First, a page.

OPINION - A Call to Action for Ukraine


In 2012, I met a woman in South Florida, her name was Natalia Buryk, now Natalia Huemoller.  At the time, I knew nothing about the country of Ukraine.  That changed quickly over many family meals with her parents and brother.  Over many elaborate dishes of amazing Ukrainian food and vodka (of course), I grew to truly love their outlook on life, their warmness and embrace of the American life.  They moved here in 2003 after winning the green card lottery and did everything the right way.  They are the best Americans that I know.  

Natalia and I had a traditional wedding in the Orthodox Ukrainian church in Miami.  This small church was filled to the brim with Ukrainians that I didn’t know.  They welcomed me into their community with open arms.  Complete strangers, many of them custodians, maintenance men, and flower shop workers, all of which earn an hourly wage, eagerly gave Natalia and I presents and whatever money they could scrape up.  Natalia gave a stirring speech at the reception; I didn’t understand a word.  But I did know how to say one thing and it is so important to the Ukrainian People.  I yelled, “Slava Ukraini.”  Glory to Ukraine.  The crowd roared back the second part all together “Heroyam Slava!!!!” Glory to our heroes.  With that, people in that community say still that I am one of them, and I am proud of that.  

As part of an extended honeymoon trip around the word, Natalia and I spent 5 weeks in Ukraine helping her grandmother with farm chores and seeing the sights Ukraine had to offer.  Ukrainians loved seeing a 6’4 American work the fields.  Again, total strangers sought us out to give us the money they had to congratulate us. I tried to refuse once, it was a bad idea.  Every person I met welcomed me wholeheartedly and they could not have been more thrilled to meet the American who married their friend / niece / cousin.  A family friend, Halyna welcomed us in her home in Kyiv to stay for a few days.  She cooked, had a party and offered everything they had to make sure we were comfortable.  The six-year-old granddaughter was excited to practice her English and said with bright eyes “hello, my name is Olyana, what is your name?” about 1,100 times as it was all she knew in English.  She gave me a cherished toy to take around the world, I still have it.  Heart wrenching to imagine where Olyana is now, and what she is feeling.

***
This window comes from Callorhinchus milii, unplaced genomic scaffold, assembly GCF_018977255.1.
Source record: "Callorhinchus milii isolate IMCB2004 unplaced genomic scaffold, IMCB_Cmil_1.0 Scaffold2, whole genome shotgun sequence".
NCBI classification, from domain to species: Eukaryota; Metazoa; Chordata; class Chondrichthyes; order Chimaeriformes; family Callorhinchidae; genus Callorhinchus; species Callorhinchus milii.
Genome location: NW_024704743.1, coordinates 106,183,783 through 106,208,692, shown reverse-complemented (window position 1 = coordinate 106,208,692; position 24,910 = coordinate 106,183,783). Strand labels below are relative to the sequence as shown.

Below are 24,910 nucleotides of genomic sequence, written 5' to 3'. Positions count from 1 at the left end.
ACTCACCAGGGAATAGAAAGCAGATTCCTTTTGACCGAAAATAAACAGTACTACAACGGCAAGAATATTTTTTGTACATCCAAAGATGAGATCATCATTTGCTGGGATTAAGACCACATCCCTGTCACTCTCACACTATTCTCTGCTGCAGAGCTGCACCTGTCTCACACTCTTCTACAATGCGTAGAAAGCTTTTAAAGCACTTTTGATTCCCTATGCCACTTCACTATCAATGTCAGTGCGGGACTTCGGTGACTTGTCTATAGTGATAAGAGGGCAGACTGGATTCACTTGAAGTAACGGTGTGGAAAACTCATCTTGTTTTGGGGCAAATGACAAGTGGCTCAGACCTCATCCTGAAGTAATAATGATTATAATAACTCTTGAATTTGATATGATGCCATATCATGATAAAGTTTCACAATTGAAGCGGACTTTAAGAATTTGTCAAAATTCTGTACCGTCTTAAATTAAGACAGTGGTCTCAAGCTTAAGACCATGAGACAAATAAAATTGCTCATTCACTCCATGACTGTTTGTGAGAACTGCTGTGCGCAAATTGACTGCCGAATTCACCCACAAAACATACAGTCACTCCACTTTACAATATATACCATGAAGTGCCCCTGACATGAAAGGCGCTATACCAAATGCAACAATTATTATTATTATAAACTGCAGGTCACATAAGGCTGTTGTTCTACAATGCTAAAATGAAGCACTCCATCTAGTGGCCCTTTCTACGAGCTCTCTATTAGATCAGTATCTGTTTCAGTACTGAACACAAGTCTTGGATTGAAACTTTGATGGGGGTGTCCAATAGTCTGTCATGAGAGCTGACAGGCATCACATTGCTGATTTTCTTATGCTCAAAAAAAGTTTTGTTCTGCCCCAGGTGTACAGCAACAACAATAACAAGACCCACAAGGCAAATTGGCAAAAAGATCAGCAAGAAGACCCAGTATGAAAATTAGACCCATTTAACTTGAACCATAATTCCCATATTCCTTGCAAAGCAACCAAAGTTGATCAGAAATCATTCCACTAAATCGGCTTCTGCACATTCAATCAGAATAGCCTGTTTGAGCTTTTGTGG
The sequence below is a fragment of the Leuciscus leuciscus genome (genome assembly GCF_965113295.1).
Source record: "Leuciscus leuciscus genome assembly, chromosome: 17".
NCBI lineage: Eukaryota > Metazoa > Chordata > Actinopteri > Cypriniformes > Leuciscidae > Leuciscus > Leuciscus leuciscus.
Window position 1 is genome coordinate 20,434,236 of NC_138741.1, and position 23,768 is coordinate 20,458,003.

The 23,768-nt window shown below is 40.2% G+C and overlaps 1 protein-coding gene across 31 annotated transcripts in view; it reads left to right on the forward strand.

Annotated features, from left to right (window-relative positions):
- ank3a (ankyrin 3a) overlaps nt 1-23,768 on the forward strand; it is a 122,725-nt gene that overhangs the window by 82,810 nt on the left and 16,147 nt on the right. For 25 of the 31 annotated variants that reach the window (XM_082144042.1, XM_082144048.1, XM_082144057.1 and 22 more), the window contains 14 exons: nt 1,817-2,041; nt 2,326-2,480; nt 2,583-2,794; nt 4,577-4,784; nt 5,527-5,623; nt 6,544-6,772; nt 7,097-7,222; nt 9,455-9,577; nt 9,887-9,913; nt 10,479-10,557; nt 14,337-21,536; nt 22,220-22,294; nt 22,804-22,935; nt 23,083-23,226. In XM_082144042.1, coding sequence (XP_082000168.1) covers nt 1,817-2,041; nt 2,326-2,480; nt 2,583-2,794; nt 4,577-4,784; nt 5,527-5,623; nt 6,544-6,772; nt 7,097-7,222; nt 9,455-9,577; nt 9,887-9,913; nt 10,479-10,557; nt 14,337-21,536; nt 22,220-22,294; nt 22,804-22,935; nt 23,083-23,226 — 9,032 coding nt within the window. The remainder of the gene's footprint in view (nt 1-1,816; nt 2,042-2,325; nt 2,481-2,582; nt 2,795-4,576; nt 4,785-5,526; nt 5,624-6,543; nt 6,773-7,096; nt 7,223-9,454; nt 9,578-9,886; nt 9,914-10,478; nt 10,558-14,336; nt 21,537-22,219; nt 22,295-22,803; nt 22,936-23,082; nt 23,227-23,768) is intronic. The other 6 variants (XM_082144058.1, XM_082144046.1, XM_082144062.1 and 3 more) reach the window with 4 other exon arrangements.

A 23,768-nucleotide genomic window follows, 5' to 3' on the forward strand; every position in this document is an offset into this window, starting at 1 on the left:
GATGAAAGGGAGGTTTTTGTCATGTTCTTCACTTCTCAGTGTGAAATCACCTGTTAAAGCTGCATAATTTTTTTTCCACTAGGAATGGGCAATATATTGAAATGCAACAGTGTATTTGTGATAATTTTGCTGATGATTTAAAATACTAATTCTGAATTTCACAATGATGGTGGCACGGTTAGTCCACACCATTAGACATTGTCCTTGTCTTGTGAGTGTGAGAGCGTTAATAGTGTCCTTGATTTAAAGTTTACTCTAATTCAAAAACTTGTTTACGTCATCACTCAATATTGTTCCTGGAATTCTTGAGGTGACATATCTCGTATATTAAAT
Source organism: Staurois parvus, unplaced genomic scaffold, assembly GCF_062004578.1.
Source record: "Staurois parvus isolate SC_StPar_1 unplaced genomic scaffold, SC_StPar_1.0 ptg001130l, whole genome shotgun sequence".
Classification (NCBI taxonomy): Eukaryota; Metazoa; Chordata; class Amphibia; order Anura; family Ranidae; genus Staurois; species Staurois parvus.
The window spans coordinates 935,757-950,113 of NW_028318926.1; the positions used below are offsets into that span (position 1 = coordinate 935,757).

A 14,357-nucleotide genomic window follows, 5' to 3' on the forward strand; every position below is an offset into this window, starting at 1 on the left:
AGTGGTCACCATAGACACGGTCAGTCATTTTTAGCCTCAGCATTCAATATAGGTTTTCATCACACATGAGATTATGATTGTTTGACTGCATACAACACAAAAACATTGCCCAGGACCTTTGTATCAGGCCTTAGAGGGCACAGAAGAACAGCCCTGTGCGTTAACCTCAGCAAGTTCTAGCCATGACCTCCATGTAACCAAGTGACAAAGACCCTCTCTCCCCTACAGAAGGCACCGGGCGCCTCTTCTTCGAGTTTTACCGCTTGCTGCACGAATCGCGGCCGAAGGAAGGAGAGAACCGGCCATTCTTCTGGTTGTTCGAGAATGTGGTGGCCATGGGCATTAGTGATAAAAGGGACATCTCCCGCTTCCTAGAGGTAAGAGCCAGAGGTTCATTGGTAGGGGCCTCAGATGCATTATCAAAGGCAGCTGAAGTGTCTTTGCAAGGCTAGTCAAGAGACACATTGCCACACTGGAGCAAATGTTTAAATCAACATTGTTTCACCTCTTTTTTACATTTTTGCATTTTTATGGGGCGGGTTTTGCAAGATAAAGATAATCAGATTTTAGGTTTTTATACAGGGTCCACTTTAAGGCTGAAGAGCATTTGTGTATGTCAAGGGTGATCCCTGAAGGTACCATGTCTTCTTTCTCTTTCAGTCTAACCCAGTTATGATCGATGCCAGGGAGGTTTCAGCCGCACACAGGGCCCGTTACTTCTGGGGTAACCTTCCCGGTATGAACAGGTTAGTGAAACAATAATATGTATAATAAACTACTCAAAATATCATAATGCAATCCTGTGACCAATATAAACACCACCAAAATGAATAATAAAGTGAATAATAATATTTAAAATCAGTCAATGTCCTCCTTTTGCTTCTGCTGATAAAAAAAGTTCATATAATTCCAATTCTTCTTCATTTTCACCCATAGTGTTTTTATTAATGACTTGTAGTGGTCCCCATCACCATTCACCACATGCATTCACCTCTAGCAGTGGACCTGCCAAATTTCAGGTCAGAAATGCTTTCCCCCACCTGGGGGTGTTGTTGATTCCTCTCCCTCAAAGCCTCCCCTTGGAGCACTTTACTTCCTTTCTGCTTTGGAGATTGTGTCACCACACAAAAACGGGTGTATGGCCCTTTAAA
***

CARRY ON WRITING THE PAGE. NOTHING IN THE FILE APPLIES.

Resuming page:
Many of you have met my kids. They have Ukrainian names. Zoe, who we call Zoya or Zoyichka and Leo who we call Lev or Levchick.  

The point is that this war is hitting very close to home.

So what?  Why am I telling you this?  It is time for me to do what I can to return all the goodwill and love this amazing country and its people have shown me.  I have the absolute privilege to know most of the people reading this.  We all have the privilege of living where we do and working in an industry that is thriving.

It is time for us to put our money where our mouth is. The country that has adopted me is at this moment, the center of the world.  They are fighting the world's fight, and they are fighting a good fight. 

I don’t need to tell you what is happening in Ukraine from a military perspective.  Unless you have been living under a rock for the last few weeks, you already know.  I will however tell you that the kind 67 year-old-woman that took care of us in Kyiv, Halyna, is at home making Molotov cocktails in her back yard.  Olyana and her parents have fled to the countryside to avoid the devastation.  Her Dad has returned to Kyiv to join the fight not knowing if he will see his family again.  Our many friends and family members will not leave.  Every single person we have been in touch with is staying to defend Ukraine.  

As a population, they seemed to have transformed into Spartans.  Their President refused to accept the American offer to evacuate to another country, “I need ammo, not a ride” was his response.  The world cannot agree on a lot these days, but we can all agree Ukrainians are made from something different.  I am so proud of them.  The military needs help.

The human cost of this war is astounding.  Incomprehensible.  As of today, over four million (4,000,000) people have left Ukraine (this does not include people who have had to leave their homes but are still in Ukraine).  Three weeks ago, they were just like you, going to work and living normal lives. These are women with their children, students of other nations and elderly (though many elderly are staying and are joining the defense).  These refugees need help.

Ukraine needs help and they need it NOW.

Now it is time for us to do our part and stop being merely spectators.  We can still have an impact on this war.  

If you take issue with a mighty power invading a country just because it knows it can, give.

If you think it is awe inspiring to see an entire population of 44,000,000 stand up together and defend their nation, give.

If you can’t stand the thought of refugees running for their lives with nowhere to go, give. 

Even if you just want to do a favor for your old pal Huey, PLEASE, give.

Below are links to provide humanitarian and military aid. The Central Bank of Ukraine has established a special bank account for the military to draw on and there are dozens of organizations who are handling the growing humanitarian crises.  Poland, Romania, Hungary and Slovakia are really stepping up to accept displaced people. 

Military Aid - https://bank.gov.ua/ua/news/all/natsionalniy-bank-vidkriv-spetsrahunok-dlya-zboru-koshtiv-na-potrebi-armiyi 


These links are legit, they are not scams.  

Please let me know if you have given and I will make it my personal mission to find a way to repay your kindness.  

Most importantly, root for Ukraine.  Take their side.  Help them survive this and remember my wedding speech.  



Thank you all for reading if you made it this far.


Your friend,

John Huemoller

Email - [email protected]